Spectacular Nauyaca Waterfalls in Costa Rica

by Scott Setterberg July 25, 2018

Spectacular Nauyaca Waterfalls in Costa Rica

It was a sweltering 100º Fahrenheit with 90% humidity in late November 2012 when I first encountered Nauyaca Falls in Costa Rica.  Tucked away in the mountains about twenty minutes above the Pacific surf community of Dominical, Nauyaca Falls is not an easy stroll of a hike.  Most visitors ride horses to the falls, but arriving at 1:30pm meant the horseback tours were already finished for the day.  Feeling confident in my hiking ability, I set out on the long, arduous journey with thirty pounds of photo equipment strapped to my back, not knowing how strenuous the excursion would be.

A few dozen yards from the parking lot, a wooden suspension bridge revealed itself, hovering above a peaceful, casually flowing stream.  Once across the bridge and after a sharp left-hand turn, the escalation began, and for the next seventy-five minutes, I trekked through the wet, muddy jungle, nearly every step relentlessly uphill.  With each bend in the trail, the feeling of hope that the hike would finally be over, was crushed by the revelation of another devastating, steep climb.

The sense of relief upon arriving at the falls cannot be overstated, but was also overshadowed by the excitement and anticipation of experiencing the magnificent natural wonder.  At this point, the roar of the water was deafening, and still without seeing the falls, two options were given.  The most natural option continued forward and lead to the upper falls, where three towering 135-foot cascades plunge onto gigantic, sedan-sized boulders resting awkwardly below.  

Upper Nauyaca Falls, Costa Rica

While undeniably spectacular, I knew from online research that the better vista was below the lower falls, so after capturing a few misty shots of the upper falls, I quickly regressed back to the area of two options, then continued down to the lower falls where the real magic happens.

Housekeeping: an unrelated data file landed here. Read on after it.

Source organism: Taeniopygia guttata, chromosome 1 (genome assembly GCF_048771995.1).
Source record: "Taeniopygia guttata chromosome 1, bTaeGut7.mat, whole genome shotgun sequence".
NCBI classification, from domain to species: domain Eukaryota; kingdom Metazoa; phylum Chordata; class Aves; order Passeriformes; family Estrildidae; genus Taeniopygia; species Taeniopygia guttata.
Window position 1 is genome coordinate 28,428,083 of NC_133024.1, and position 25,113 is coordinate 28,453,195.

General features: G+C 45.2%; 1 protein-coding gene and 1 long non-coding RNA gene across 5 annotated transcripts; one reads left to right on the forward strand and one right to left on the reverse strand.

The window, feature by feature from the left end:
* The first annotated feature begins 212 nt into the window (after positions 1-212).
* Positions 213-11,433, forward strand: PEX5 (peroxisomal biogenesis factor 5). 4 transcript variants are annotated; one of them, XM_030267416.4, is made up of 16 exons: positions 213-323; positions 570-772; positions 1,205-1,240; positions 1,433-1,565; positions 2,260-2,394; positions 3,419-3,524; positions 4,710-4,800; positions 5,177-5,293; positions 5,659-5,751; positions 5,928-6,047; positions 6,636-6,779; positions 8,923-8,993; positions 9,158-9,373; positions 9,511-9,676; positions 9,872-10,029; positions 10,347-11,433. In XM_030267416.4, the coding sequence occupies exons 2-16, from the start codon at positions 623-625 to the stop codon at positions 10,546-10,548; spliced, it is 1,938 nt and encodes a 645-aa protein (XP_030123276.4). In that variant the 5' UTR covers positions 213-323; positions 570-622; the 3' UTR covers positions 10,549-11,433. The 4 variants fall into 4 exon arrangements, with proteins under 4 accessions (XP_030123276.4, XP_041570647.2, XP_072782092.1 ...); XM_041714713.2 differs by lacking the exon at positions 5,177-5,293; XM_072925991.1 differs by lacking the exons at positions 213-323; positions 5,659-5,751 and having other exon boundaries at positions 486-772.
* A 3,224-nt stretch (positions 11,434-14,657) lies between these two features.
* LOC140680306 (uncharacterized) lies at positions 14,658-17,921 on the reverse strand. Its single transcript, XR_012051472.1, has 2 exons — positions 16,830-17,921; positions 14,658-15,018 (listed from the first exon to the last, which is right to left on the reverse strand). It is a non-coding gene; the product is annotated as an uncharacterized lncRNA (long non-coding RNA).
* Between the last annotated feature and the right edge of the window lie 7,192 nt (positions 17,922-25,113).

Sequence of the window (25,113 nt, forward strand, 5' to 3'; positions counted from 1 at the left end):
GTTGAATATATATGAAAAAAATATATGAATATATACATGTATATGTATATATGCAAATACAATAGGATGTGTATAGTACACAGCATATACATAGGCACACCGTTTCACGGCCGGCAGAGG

At the lower falls, three twenty-something year-old Ticos (Costa Ricans) were gathering their belongings, ready to make their descent after a relaxing day enjoying the falls.  As they left, I was reminded of something I am constantly stunned by - the lack of people at Costa Rica's remarkable locations.  Not always, but most of the time, I find myself completely alone starring in awe at the stunning scenery of this amazing country, and that was the case at Nauyaca Falls.  

After setting up my tripod, the sun miraculously streamed through the dense cloud cover and illuminated the upper half of the scene in rich golden light before retreating as quickly as it arrived.  After capturing several images (see the header photo), and knowing I needed to cross the stream for a perspective including the entire upper and lower falls, I hesitantly waded waist-deep through the fast-moving water, leaning against my extended tripod for increased stability.  Once near the other side, I settled uncomfortably on a partially submerged rock, and set up for the shot.  

Quickly depleting daylight forced a longer-than-desired exposure time, and the mist from the lower falls combined with a light rainfall, making it nearly impossible to keep my lens dry throughout the long exposure.  Several attempts failed, but I continued to dry the lens, adjusted my camera settings to a slightly faster exposure, and impatiently waited for a slight break in the conditions before quickly bracketing a series of shots and anxiously hoping to hear the sound of the closing shutter before the next water droplets arrived.  A quick monitor check looked clean so I packed up, sat for a few minutes and admired the magnificence, and thanked Nauyaca Falls for providing such a jaw-dropping experience. Afterwards, I carefully crossed the rushing stream again, and began the long journey back to basecamp. 

Lower Nauyaca Falls, Costa ricaThe return to the parking lot was a race against impending darkness and I arrived in total blackness, wet, hot, dirty, and completely exhausted.  Since this experience, transportation to and from the waterfalls has become available, and we gratefully take advantage of that service.  

You can explore Nauyaca Falls on the 7-day, 6-night, South Pacific Costa Rica photo tour.  Click the title for the full itinerary and booking information and grab your spot! 

See you soon in Costa Rica!

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Scott Setterberg
Scott Setterberg


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